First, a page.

Sherry was in Harrison earlier today and picked up some of the slick brochures the big government folks have produced (at taxpayer expense) to spread their lies about the ballot initiative to remove sales tax from human food and medicine. The cover pretty much says it all: "Their Axe Attacks Us All."
Inside are all kinds of lies and misrepresentations about the catastrophic effects awaiting Arkansas if tax revenues to the government are reduced by even one cent. It will be so terrible here in Arkansas that we might as well all pack up and move to a high taxing state so that all of our humanly needs will be taken care of. Remaining here would be suicide under the conditions we will be facing.
One line of reasoning that the opponents of the measure use is that removing the sales tax on food and medicine will start a chain reaction, reducing other sources of revenue, such as the Soda Tax, Hamburger Tax and Medicare Matching. Those taxes and payments are calculated differently than normal retail sales taxes, so there is no legitimate linkage. These issues were even addressed and found to be bogus in the Arkansas Supreme Court decision last week that allowed the measure to remain on the ballot.
Here's a new reason to vote against the sales tax repeal that Sherry heard from a client who happens to run a retail food store. He is planning to vote against it in order to save himself from the hassle of having to reprogram his cash registers.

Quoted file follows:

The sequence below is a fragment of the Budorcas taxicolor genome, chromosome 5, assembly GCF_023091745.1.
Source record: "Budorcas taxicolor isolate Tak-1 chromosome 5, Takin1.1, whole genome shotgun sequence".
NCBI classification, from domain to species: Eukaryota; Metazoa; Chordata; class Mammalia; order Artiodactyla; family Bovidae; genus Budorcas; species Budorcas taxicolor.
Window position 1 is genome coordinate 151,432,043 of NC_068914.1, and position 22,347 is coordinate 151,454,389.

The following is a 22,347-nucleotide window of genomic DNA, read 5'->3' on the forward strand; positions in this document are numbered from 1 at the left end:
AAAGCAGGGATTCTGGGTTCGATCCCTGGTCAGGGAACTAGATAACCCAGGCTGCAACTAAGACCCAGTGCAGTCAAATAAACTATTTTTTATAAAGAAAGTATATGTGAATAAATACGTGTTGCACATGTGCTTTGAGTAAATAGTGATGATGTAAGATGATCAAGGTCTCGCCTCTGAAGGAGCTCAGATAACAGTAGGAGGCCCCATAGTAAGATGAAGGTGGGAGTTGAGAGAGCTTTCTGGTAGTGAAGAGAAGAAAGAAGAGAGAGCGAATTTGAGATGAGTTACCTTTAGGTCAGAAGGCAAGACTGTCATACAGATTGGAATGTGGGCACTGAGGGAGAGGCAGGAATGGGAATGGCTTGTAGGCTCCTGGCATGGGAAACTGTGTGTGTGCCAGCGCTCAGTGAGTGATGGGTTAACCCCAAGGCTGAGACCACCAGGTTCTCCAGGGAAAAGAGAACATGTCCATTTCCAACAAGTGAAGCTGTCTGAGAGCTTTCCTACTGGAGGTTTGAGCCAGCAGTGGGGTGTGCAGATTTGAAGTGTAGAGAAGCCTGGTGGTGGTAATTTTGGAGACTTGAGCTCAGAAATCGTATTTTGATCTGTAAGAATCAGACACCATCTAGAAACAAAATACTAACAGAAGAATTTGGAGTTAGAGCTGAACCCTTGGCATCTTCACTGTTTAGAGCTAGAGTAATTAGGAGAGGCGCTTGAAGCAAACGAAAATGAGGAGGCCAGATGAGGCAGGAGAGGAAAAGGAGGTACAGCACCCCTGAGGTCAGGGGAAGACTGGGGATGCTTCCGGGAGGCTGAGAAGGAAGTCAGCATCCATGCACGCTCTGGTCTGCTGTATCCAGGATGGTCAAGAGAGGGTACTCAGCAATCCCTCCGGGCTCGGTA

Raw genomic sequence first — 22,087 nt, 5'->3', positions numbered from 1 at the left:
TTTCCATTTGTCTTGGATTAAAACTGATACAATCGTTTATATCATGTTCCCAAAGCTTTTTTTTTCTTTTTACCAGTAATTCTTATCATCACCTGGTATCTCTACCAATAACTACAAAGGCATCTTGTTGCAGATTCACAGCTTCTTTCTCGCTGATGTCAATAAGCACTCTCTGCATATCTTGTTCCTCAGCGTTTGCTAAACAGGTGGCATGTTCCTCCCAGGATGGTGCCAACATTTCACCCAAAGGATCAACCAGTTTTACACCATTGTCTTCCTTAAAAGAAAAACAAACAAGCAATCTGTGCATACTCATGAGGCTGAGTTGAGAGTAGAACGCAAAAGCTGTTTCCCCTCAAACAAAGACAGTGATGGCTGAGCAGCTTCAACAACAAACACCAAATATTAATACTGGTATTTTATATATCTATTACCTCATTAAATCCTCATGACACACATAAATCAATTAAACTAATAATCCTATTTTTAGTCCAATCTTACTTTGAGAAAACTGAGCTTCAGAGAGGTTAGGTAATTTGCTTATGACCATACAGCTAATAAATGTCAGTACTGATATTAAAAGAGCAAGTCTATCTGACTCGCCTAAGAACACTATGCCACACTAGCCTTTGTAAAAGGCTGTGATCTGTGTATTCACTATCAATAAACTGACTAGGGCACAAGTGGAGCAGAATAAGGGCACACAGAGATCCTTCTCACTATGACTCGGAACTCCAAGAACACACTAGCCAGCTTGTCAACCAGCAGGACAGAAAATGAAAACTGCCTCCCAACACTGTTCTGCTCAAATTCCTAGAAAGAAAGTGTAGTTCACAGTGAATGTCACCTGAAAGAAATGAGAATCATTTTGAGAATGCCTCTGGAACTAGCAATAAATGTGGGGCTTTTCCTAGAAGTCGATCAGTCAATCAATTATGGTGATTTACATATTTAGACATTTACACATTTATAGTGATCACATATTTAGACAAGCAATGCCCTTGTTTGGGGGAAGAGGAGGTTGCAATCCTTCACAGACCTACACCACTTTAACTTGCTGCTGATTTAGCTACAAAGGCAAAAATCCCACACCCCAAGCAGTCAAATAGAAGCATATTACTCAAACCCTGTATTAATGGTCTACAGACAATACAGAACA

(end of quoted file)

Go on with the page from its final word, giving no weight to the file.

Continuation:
Making an increasingly rare public appearance, I have agreed to take part in a debate-forum the students at the local community college are holding on the ballot measure to repeal the Arkansas sales tax on human food and medicine. Surprisingly, I will be taking the side in support of the measure. The arguments in favor of keeping the tax will be handled by the President of the Harrison Chamber of Commerce, Layne Wheeler. As a forum to present both sides of the issue, this should have a better turnout than the two people who showed up at a recent meeting in Berryville that was strictly against the measure.
I do realize that, being sponsored by students, this is a trip into the lions' den. It's a certainty that those students and faculty have been subjected to a constant brainwashing of propaganda proclaiming the end of their lives if the sales tax is removed from food and medicines. This has been done with students in all of the other levels of government schools.